When I was young, I heard a sermon that stuck with me. I don’t remember who preached it, but this idea is not mine. The preacher said that grace is like grits. In the American South, when you order off the menu at some diners, grits comes as part of the meal. If they bring you your food and you didn’t order grits, you might tell the server, “I didn’t ask for this, and I’m not paying for it.” Then the server will reply, “Oh, Sugar, you don’t have to ask for grits. Grits just comes.” Grace is like grits. You don’t have to ask for it. It’s not a matter of inviting Jesus into your heart to receive it. Grace just comes.
If we had to believe it in order to receive it, if we had to ask for it, then, that belief and request would be a good work that we did to please God and deserve that blessing. In that case, it wouldn’t be grace. It would no longer be God’s unmerited favor. It would be something that we received because we earned it by believing. But, since by definition, grace cannot be earned, grace is like grits. It just comes.
We Create Injustice
Therefore, we shouldn’t say, “There, but for the grace of God, go I.” Because everyone has God’s grace. Grace is not what keeps one person from addiction, while another person succumbs. The lack of divine grace does not cause poverty or unjust circumstances. Instead, we create injustice in the world when we look down on someone else and presume that we are more special than they are, that we are the recipients of God’s grace, and they are not. At its worst, this phrase promotes the very injustices that caused the trauma which underlies addiction, poverty, and so much human pain.
What Should We Say?
So, if we shouldn’t use this phrase, what should we say? Let’s try this—Let’s abbreviate that phrase. “There, but for the grace of God, go I” becomes, “There go I.” By removing the notion that divine grace qualifies me and disqualifies them, I make myself their equal. I understand that on a mystical level, there is no difference between them and me. Instead of saying, “That could be me,” it’s better to say, “That is me.” Let’s try to understand that we are all linked together in spirit. When our neighbors on the street suffer, we hurt too. And when someone is trapped by addiction, we are caught ourselves.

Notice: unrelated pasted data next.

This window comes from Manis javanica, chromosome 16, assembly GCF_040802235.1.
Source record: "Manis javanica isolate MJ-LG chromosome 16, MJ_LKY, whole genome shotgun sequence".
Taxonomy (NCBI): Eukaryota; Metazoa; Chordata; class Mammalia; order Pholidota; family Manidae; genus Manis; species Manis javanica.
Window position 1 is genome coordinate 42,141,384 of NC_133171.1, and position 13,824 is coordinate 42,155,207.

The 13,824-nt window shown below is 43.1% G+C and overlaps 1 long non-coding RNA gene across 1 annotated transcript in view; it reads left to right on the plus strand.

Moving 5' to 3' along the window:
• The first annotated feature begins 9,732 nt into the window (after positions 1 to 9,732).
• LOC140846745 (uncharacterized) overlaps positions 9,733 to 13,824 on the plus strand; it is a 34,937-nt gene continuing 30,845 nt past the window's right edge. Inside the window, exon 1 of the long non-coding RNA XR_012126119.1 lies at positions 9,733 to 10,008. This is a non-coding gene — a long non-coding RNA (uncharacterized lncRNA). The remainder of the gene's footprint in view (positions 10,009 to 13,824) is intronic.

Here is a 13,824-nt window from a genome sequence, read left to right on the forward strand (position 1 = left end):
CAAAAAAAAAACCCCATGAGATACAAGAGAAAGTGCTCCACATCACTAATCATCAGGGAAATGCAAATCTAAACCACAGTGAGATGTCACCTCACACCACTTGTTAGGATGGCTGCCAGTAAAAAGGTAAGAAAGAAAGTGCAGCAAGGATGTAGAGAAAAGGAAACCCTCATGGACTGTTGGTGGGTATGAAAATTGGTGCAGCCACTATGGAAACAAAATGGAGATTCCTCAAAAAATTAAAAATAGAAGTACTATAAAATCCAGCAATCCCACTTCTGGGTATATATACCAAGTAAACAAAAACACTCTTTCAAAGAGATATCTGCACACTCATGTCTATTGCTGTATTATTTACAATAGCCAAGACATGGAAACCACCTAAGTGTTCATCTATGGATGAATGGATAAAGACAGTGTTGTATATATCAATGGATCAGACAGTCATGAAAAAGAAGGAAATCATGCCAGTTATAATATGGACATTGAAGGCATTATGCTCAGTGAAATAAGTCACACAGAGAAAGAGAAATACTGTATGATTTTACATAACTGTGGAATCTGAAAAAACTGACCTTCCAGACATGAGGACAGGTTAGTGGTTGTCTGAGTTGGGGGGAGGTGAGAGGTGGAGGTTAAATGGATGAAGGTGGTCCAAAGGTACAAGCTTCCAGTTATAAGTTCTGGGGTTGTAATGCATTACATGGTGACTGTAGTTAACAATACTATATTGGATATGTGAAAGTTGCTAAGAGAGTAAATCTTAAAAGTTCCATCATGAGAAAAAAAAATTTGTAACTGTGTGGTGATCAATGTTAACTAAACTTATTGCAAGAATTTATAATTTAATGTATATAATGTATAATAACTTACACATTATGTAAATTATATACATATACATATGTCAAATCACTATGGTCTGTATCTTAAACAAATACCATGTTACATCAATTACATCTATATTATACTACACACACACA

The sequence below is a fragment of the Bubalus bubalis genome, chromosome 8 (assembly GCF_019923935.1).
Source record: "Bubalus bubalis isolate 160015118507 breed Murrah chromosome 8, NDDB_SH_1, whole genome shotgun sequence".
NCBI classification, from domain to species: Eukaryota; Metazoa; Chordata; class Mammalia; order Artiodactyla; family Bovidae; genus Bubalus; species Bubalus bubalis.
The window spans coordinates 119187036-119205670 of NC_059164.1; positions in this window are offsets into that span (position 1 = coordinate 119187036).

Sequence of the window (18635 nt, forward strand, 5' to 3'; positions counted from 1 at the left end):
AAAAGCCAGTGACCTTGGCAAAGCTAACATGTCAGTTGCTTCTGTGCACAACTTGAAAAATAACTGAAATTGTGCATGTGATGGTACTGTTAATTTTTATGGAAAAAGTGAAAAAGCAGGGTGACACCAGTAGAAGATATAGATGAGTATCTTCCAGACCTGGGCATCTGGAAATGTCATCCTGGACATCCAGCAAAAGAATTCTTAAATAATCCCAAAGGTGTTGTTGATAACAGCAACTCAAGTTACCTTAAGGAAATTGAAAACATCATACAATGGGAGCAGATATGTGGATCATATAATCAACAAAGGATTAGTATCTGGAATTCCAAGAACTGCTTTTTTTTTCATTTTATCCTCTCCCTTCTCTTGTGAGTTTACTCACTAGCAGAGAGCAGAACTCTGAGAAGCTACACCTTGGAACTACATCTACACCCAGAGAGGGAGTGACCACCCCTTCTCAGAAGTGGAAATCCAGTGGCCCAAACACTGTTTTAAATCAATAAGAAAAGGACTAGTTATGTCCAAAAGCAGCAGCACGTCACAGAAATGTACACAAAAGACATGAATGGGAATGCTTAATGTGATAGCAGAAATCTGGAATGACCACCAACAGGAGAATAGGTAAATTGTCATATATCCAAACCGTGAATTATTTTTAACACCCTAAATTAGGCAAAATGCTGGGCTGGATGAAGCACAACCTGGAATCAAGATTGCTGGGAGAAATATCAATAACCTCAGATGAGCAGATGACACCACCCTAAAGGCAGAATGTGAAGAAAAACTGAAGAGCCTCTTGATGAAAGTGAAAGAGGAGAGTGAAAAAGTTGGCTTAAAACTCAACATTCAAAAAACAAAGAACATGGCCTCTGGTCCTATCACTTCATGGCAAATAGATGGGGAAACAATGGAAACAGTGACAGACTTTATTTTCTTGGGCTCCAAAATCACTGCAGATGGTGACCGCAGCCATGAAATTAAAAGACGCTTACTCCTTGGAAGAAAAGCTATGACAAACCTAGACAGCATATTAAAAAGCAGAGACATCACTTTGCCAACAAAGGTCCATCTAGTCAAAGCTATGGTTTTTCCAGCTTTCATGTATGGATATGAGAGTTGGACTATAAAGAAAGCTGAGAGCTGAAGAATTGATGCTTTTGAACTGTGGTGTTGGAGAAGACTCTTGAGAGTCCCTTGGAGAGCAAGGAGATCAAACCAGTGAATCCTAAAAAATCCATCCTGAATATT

This mystical union does not simply link one individual to another. Instead, it melts us into one. The apostle Paul communicated this when he said, “In Christ’s family there can be no division into Jew and non-Jew, slave and free, male and female. Among us you are all equal. That is, we are all in a common relationship with Jesus Christ (Galatians 3.28 MSG).” I can no longer judge people by the binaries of black and white, gay or straight, addict or sober, rich or poor, Republican or Democrat, citizen or foreigner, sinner or saint. I can no longer say, “I am #Blessed, and you are #Not.” Instead, my blessedness is so related to yours that I cannot truly delight in my blessing until my neighbor is safe and well.
This applies to societies and nations as much as it applies to individuals. For example, when Americans look at neighbors in developing countries and say, “There, but for the grace of God, go I,” we judge them for their relative poverty and presume a lot about God’s grace. We presume there is something we’ve done to deserve our wealth. We conclude that for some reason, they deserve their humbler situation. Somehow, we think that we are different from them and that there isn’t one universal Spirit linking all humankind. With a little more understanding of mystical union, the world would be a lot better off.
Stop Saying, “There, but for the Grace of God, Go I”
So, the next time you see someone who is down and out, think twice before you use this phrase. Instead of saying, “There, but for the grace of God, go I,” try saying, “There go I.” By embracing this attitude, we tear down the dividing wall of hostility and create peace instead of pity.
For Further Reading, Check Out My Other Articles:
- Jesus and Trauma-Informed Care
- Retributive vs. Restorative Justice: Doing Good to Those Who Harm Us
- What’s the Best Way for Churches to Do Benevolence?
- What Jesus Said to the Homeless Man